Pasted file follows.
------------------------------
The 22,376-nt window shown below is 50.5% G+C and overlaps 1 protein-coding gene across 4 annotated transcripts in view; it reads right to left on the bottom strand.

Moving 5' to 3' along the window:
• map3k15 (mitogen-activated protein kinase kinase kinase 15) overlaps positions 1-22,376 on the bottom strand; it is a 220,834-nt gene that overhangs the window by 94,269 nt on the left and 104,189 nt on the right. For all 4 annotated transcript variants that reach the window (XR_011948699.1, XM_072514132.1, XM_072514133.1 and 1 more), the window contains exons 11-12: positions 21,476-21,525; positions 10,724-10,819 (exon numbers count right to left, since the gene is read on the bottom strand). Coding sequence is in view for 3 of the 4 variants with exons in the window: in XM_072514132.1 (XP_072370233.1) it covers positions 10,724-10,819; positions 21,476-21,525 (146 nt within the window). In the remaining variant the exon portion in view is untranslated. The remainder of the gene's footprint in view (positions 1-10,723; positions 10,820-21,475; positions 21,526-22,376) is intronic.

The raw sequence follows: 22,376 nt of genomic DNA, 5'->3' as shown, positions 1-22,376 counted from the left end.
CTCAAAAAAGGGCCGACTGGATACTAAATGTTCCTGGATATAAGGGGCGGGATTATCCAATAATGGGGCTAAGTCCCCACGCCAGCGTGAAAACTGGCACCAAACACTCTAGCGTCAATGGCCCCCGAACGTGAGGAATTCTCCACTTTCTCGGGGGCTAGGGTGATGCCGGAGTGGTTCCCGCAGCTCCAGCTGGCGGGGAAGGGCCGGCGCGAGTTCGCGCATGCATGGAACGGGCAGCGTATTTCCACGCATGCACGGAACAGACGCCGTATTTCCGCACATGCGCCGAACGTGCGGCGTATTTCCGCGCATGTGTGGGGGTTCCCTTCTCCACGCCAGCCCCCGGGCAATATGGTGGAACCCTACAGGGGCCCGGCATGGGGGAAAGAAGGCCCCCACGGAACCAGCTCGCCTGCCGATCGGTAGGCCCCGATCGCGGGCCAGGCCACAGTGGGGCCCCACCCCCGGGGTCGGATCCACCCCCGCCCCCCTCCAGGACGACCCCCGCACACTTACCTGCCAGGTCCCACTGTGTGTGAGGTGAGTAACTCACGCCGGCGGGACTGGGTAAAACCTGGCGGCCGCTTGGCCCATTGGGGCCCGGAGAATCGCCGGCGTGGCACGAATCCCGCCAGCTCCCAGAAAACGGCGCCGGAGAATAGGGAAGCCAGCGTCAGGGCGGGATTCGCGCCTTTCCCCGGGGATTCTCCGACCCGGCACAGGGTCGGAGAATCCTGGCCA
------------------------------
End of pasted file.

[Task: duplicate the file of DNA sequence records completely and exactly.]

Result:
The 22,376-nt window shown below is 50.5% G+C and overlaps 1 protein-coding gene across 4 annotated transcripts in view; it reads right to left on the bottom strand.

Moving 5' to 3' along the window:
• map3k15 (mitogen-activated protein kinase kinase kinase 15) overlaps positions 1-22,376 on the bottom strand; it is a 220,834-nt gene that overhangs the window by 94,269 nt on the left and 104,189 nt on the right. For all 4 annotated transcript variants that reach the window (XR_011948699.1, XM_072514132.1, XM_072514133.1 and 1 more), the window contains exons 11-12: positions 21,476-21,525; positions 10,724-10,819 (exon numbers count right to left, since the gene is read on the bottom strand). Coding sequence is in view for 3 of the 4 variants with exons in the window: in XM_072514132.1 (XP_072370233.1) it covers positions 10,724-10,819; positions 21,476-21,525 (146 nt within the window). In the remaining variant the exon portion in view is untranslated. The remainder of the gene's footprint in view (positions 1-10,723; positions 10,820-21,475; positions 21,526-22,376) is intronic.

The raw sequence follows: 22,376 nt of genomic DNA, 5'->3' as shown, positions 1-22,376 counted from the left end.
CTCAAAAAAGGGCCGACTGGATACTAAATGTTCCTGGATATAAGGGGCGGGATTATCCAATAATGGGGCTAAGTCCCCACGCCAGCGTGAAAACTGGCACCAAACACTCTAGCGTCAATGGCCCCCGAACGTGAGGAATTCTCCACTTTCTCGGGGGCTAGGGTGATGCCGGAGTGGTTCCCGCAGCTCCAGCTGGCGGGGAAGGGCCGGCGCGAGTTCGCGCATGCATGGAACGGGCAGCGTATTTCCACGCATGCACGGAACAGACGCCGTATTTCCGCACATGCGCCGAACGTGCGGCGTATTTCCGCGCATGTGTGGGGGTTCCCTTCTCCACGCCAGCCCCCGGGCAATATGGTGGAACCCTACAGGGGCCCGGCATGGGGGAAAGAAGGCCCCCACGGAACCAGCTCGCCTGCCGATCGGTAGGCCCCGATCGCGGGCCAGGCCACAGTGGGGCCCCACCCCCGGGGTCGGATCCACCCCCGCCCCCCTCCAGGACGACCCCCGCACACTTACCTGCCAGGTCCCACTGTGTGTGAGGTGAGTAACTCACGCCGGCGGGACTGGGTAAAACCTGGCGGCCGCTTGGCCCATTGGGGCCCGGAGAATCGCCGGCGTGGCACGAATCCCGCCAGCTCCCAGAAAACGGCGCCGGAGAATAGGGAAGCCAGCGTCAGGGCGGGATTCGCGCCTTTCCCCGGGGATTCTCCGACCCGGCACAGGGTCGGAGAATCCTGGCCA